The Pittsburgh Penguins Receive a Bucket of Ice Water to the Face in Game One

Sergey ZikovSenior Analyst IApril 14, 2010

Nobody ever said it would be easy.

In fact, repeating as champions in any sport is even harder than winning it the first place. By that standard, the Pittsburgh Penguins entered the 2010 playoffs differently than ever before.

The Senators delivered their bucket of ice water loud and clear in front of the White Out crowd at the Igloo: We are going to be your worst nightmare for the next few weeks and if you don't take us seriously, you'll be going home early.


For most of the regular season, the Penguins were simply trying to win enough games so they could get back to the playoffs and defend their crown. They never got too upset about a loss, or too excited about a victory. It didn't matter if they won the division or made it in as an 8th seed.

Just so long as they got in. Mission accomplished to that. But as Bill Guerin said, there is no "on" switch for a hockey team.

It was a dream start for the Penguins. Get some early chances, rattle the young goaltender a little bit and get on the power play. A great first four minutes was capped off by an Evgeni Malkin power play goal.

But then, it's like they sat back and thought they had done enough. The Senators kept coming, kept shooting, and forced mistakes from the Penguins defense. Nothing new there. All of a sudden, the Sens had a pair of power play goals and led 3-1. It was now comeback mode for the defending champions.

For every goal they would score and bring themselves a goal closer to tying Ottawa, the resilient Senators would get it right back to maintain a safe lead.

Despite a late rally by the Penguins, they dug themselves too deep a hole and the superb defensive work by Ottawa kept the Eastern Conference's second best offense down when they needed to the most.

They'll need a lot more effort to advance than what we saw on Wednesday night.

Player ratings are done on a scale from 0 (abysmal) to 10 (awe-inspiring performance).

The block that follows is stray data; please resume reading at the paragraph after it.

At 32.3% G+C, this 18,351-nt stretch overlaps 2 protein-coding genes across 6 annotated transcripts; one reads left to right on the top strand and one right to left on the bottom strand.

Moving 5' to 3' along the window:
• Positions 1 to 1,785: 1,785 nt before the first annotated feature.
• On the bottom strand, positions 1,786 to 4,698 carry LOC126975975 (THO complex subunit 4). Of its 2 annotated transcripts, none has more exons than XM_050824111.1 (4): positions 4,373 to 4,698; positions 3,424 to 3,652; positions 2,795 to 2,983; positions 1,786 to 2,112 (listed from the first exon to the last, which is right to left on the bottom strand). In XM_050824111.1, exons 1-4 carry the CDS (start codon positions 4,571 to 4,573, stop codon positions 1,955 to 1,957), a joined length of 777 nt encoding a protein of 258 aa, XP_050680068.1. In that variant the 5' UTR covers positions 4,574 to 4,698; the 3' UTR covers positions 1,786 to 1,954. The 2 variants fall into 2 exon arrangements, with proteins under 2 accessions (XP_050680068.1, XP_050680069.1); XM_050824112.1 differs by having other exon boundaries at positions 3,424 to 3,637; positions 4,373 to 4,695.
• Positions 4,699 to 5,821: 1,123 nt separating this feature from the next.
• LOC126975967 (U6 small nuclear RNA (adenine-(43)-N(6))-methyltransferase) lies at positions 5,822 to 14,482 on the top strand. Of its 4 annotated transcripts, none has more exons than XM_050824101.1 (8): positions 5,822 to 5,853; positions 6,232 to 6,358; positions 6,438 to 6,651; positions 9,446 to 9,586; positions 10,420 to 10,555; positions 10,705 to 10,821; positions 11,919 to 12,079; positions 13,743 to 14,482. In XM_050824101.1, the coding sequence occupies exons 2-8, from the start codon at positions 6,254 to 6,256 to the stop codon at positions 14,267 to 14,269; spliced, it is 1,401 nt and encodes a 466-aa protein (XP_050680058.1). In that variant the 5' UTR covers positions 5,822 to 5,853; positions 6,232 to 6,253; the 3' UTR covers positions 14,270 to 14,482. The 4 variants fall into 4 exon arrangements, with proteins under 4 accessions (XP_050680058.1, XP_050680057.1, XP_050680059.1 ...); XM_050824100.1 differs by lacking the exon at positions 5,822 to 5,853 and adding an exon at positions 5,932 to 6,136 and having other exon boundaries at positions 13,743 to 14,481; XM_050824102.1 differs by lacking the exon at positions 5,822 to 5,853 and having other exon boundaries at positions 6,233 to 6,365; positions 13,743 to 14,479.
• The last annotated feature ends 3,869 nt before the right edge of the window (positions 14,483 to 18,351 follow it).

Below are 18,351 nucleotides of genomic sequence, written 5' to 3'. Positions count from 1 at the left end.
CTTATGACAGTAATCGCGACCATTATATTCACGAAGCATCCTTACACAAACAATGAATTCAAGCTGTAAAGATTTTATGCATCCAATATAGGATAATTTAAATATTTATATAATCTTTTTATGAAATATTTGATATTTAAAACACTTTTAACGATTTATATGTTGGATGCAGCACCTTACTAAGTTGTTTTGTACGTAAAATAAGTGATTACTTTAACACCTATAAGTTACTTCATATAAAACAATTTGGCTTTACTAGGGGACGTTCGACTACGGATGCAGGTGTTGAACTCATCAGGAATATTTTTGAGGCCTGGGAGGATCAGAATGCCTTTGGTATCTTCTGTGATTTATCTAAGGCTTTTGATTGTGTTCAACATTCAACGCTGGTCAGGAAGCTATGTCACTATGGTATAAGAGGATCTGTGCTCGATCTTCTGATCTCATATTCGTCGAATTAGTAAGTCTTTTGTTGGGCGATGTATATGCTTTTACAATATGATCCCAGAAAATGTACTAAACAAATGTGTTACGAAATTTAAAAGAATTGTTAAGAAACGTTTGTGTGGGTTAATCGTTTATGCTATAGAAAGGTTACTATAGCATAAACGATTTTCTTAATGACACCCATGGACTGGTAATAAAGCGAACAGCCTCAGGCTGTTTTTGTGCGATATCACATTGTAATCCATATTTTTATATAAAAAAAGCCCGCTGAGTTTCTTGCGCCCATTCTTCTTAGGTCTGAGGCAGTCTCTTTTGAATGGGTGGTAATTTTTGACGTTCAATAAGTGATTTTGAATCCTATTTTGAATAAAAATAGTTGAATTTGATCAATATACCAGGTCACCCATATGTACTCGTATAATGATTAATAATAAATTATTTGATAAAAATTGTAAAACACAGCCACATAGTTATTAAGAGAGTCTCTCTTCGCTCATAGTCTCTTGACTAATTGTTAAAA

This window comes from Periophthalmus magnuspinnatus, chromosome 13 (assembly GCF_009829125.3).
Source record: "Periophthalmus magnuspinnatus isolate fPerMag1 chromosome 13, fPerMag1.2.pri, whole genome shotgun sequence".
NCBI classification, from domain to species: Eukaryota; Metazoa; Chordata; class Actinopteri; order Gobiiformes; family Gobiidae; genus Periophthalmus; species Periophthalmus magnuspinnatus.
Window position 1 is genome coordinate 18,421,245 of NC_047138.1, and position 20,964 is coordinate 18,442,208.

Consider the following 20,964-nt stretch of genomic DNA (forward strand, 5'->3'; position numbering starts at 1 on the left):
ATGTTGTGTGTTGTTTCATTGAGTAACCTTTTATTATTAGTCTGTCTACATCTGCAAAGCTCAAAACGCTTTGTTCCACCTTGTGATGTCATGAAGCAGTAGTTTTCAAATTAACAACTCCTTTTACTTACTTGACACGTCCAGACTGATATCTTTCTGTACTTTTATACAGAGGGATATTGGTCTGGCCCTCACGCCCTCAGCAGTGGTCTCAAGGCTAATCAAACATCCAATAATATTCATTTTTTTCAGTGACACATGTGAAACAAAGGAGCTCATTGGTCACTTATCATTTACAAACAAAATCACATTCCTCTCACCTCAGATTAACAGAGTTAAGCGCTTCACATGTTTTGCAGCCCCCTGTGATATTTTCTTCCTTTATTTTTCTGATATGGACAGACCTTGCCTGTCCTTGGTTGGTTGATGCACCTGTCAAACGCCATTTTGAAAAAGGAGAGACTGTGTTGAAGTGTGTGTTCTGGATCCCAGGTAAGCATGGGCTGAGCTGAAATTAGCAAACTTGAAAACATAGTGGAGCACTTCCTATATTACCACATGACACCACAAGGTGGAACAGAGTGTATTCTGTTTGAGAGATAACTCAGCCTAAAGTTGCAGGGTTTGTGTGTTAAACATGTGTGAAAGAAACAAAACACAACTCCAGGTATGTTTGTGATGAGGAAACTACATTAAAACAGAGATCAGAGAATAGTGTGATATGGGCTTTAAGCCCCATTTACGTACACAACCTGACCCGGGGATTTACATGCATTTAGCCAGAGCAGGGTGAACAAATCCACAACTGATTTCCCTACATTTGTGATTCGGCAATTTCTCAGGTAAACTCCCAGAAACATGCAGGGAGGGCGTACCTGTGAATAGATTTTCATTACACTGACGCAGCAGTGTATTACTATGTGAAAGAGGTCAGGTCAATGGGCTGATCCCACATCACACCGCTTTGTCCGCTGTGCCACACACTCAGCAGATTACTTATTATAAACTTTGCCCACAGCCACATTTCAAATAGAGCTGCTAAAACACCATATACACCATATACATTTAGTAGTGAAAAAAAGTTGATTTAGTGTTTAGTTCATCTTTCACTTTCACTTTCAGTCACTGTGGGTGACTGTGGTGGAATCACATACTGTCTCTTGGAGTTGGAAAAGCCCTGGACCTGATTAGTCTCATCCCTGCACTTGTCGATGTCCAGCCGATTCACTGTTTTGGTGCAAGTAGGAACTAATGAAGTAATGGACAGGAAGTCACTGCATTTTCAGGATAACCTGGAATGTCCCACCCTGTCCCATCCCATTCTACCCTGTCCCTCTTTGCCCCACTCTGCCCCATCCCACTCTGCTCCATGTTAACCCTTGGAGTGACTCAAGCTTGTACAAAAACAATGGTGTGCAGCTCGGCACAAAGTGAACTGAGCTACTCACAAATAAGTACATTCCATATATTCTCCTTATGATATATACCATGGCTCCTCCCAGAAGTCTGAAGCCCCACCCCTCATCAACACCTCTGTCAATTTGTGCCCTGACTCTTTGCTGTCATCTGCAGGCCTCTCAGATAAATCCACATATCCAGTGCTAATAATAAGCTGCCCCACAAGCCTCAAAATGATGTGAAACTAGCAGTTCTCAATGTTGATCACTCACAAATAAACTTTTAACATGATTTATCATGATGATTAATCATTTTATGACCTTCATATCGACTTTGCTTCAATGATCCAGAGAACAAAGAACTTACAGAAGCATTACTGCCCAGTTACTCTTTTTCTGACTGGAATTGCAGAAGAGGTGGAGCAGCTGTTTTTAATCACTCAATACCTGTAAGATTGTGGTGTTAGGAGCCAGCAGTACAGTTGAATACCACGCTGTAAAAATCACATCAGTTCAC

Marc-Andre Fleury: 3.5. Made a few decent saves but will be remembered for the multiple miscues. A horrific error led to the Senators third goal. Also needed to make a stop on Ruutu with time melting off the clock but couldn't make a routine save.



Mark Eaton: 4.5. Played over 16 minutes of ice time and contributed next to nothing.

Alex Goligoski: 6. With "Gogo," you have to take the good with the bad. The good? He scored a downright ridiculous goal with less than three minutes left when it looked like Brian Elliot had every inch of net covered. The bad? Let Chris Neil waltz in and score to give the Sens a lead they never gave up.

Sergei Gonchar: 5.5. Did a great job on the power play (two helpers) but needed to show more poise in the defensive zone.

Jordan Leopold: 5. Not the world's greatest or worst performance by the trade deadline acquisition. However, he's going to need to show a lot more if he wants to remain in Pittsburgh past July 1.

Kris Letang: 6. Was one of the only responsible defenders in this game and blocked five shots to lead all skaters.  

Brooks Orpik: 5. Didn't play big minutes, wasn't a physical force down low in the slightest way, and perhaps he was rushed back into action too soon after receiving stitches from a cut to the leg. 



Craig Adams: 6.5. Only got 11 shifts on the night but made them count as he scored his first goal since last postseason. A fairly dangerous man and was one of the few that played with desperation.

Matt Cooke: 3.5. Was sleepwalking for most of the evening and contributed nothing worth remembering.

Sidney Crosby: 7. Had to deal with the Phillips-Volchenkov pairing every minute he was on the ice but still found a way to put up three points. Often left on his own while his line mates wandered around aimlessly.

Pascal Dupuis: 4.5. Picked up a helper on the Adams goal but just didn't look like his lively usual self for whatever reason.  

Ruslan Fedotenko: 3. As good as invisible.

Bill Guerin: 5.5. Did his job to get to the front of the net on the power play but needed to be there 5-on-5 for Sid and just wasn't.

Tyler Kennedy: 4. Daily checklist: Energy? Uh, not really. Pucks on net? Nope. Forechecking? Definitely not.   

Chris Kunitz: 5. Another player that did some productive things on the ice but also hurt the team. He was very active in his first game back after missing the previous four and laid some bone-crunching hits. Also took an undisciplined charging penalty on Jason Spezza that led to Erik Karlsson's power play goal.

Evgeni Malkin: 8.5. Scored twice and could have had more. Turned his game up in a big way and clearly enjoyed not having to see the Senators' shut down pairing as Andy Sutton or Chris Campoli couldn't keep up with him.

Alexei Ponikarovsky: 4. Hasn't played playoff hockey in years and looked like he never has. Turned the puck over more than once, also took a dumb slashing penalty that led to an Ottawa goal and found nearly no ways to hook up with a motivated Malkin.

Jordan Staal: 5. Not the force he needed to be in this game to shut down the Senators top line. The Selke candidate went minus-2 after a stellar season in that department.

Max Talbot: 6. Provided good energy on the fourth line and also drew a handful of penalties early in the game.



Game Two of the series will be played on Friday evening, also at Mellon Arena. 

The Penguins had not lost the opening game of a playoff series at home since April 23, 1998, when they fell 3-2 in overtime to the Montreal Canadiens